Protecting Your Vote — How This Election Differed From 2016

Due to multiple cyberattacks four years ago, cybersecurity was definitely a hot topic during this year’s presidential election. With three weeks leading up to the big day, Microsoft, working with law enforcement groups, disabled one of the largest hacking operations, an effort run by Russian-speaking cybercriminals. This action could have set the path to ensuring what is now confirmed, that election day was hack-free. Here is what we know.

Preventing TrickBot From Tricking Your Ballot

TrickBot has become the biggest threat in cybersecurity. It has been used for everything from stealing online banking credentials to infecting the software used by towns, cities and hospitals with ransomware. This malware locks up victims’ computers until they pay a ransom, which is now illegal.

Security officials began to fear TrickBot long before the election, but officials thought if they started acting against the ransomware too early, cybercriminals would be able to find ways to continue their attacks before Election Day. The United States Cyber Command began hacking TrickBot’s command and control servers in October, according to government officials. With the acceleration of TrickBot operators hacking American municipalities and government agencies, U.S. officials feared that ransomware attacks would lock up election systems.

 

In 2018, U.S. Cyber Command expanded its operations to hunt hackers from Russian, Iran and China. Officials realized that defending the election is an ongoing effort.  In fact, a nationwide survey by the University of Maryland confirmed that in 2016, nearly 30% of local government officials had no idea if a cyberattack was affecting them. The first ransomware attack related to the 2020 presidential election was earlier this fall against electronic voting systems in Georgia. With the country trying to move to paperless solutions, how did the cybersecurity officials increase security at electronic voting systems?

Securing Machines and Their Data

The process of voting requires a strong sense of trust in the equipment we use, the process and the people of America. At your voting station, you have the choice between paper ballots or electronic voting. It’s just one of the many decisions you make, but you must trust in the process. In fact, 99% of voting in the US takes place through a computer system or machine.

Electronic voting depends on a distributed network. In order to secure the internal hardware of each voting machine, it must be tamper-proof at the point of manufacture. But technical vulnerabilities go far beyond the voting machines and their networks. Voter registration and administration systems are at risk, too. If these systems are not fully secured, then fraudulent information in the voter database can lead to improper or illegal voter registrations casting fraudulent votes.

But you might be wondering how to secure these voting systems. The answer is applying best practices of cybersecurity, data protection and information access. These practices include keeping systems up-to-date, ensuring security software is installed and current, monitoring network activities and implementing appropriate IT policies and procedures to include resilient backup practices. Not only were best practices met on Tuesday, but the Department of Homeland Security established the Cybersecurity and Infrastructure Security Agency in 2018 to focus on security election infrastructure across all 50 states. This helped nearly 500 election officials share insights on any hacking attempts or technical issues affecting voters.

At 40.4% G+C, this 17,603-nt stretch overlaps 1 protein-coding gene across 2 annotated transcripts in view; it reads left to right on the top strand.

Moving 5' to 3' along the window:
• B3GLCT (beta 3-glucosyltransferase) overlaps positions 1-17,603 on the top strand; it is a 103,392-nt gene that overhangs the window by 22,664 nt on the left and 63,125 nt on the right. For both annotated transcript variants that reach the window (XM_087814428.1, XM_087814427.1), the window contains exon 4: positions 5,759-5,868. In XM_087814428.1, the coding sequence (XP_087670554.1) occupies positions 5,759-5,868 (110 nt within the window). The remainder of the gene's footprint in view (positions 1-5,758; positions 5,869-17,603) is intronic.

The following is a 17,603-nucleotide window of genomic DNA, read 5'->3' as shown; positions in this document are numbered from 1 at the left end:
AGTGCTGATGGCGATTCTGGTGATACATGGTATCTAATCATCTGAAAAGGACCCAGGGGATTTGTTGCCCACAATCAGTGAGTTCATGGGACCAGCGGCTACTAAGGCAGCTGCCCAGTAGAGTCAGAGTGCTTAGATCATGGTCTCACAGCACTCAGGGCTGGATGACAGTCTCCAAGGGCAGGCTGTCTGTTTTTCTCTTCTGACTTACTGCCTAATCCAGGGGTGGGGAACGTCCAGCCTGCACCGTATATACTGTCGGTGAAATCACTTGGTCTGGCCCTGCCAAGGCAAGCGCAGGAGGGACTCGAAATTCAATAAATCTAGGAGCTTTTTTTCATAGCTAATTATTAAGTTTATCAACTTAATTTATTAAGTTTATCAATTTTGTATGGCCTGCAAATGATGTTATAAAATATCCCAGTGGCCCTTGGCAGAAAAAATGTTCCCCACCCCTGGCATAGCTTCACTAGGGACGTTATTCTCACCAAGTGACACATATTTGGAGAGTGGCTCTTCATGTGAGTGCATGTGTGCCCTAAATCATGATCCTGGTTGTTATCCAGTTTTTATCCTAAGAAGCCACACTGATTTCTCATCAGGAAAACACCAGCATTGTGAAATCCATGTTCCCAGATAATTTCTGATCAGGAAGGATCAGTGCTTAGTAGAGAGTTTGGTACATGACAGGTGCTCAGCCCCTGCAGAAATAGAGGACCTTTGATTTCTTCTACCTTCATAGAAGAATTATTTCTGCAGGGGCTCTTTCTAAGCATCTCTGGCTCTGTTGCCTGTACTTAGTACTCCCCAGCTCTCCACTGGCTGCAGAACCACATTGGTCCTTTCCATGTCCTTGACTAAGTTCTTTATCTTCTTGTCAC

One major cybersecurity red flag that was fixed after 2016 is that nearly 28 million voters cast ballots that did not have a corresponding paper trail. This year, that number is expected to be less than 10 million. The elimination of paperless machines makes it more difficult for a cyberattack to affect votes. Machines that print out a piece of paper that allows confirmation of their vote and give the voter the ability to trust the machine, along with making sure their vote was recorded accurately.

Election Vulnerabilities Continue

With the rapidly evolving cyber landscape, the U.S. is an extremely vulnerable and largely undefended target. On the bright side, voting security has come a long way since 2016. According to NPR, government officials have spent the past year touting this election as potentially the “most secure” in the nation’s history. And their hard work has paid off so far, with no major hacks reported on Election Day. The U.S. spent billions of dollars to improve systems across the nation so the Russian attacks on the 2016 election would not resurface.

While voting day has come and gone, hacks can still be present within the election infrastructure. This includes hackers setting up fake websites to post fake results, which is one action hackers often use during the election.

MDL Technology Is Here To Help

Although states like Georgia, Ohio and Iowa did experience delays on Election Day, cyberattacks were not the issue. High voter turnout across the country can be seen as evidence of citizens trusting in election security. As officials continue their efforts to lower the number of technical issues with voting machines and help extinguish future disinformation efforts, it’s our job to keep your data protected at your company.

Your company’s security is our top priority. We offer services such as 24/7 support, network monitoring, offsite data backups, auditing and compliance and more to help ensure that you don’t need to stress about your team’s private information becoming public.

Learn more about the services we offer by visiting our website.

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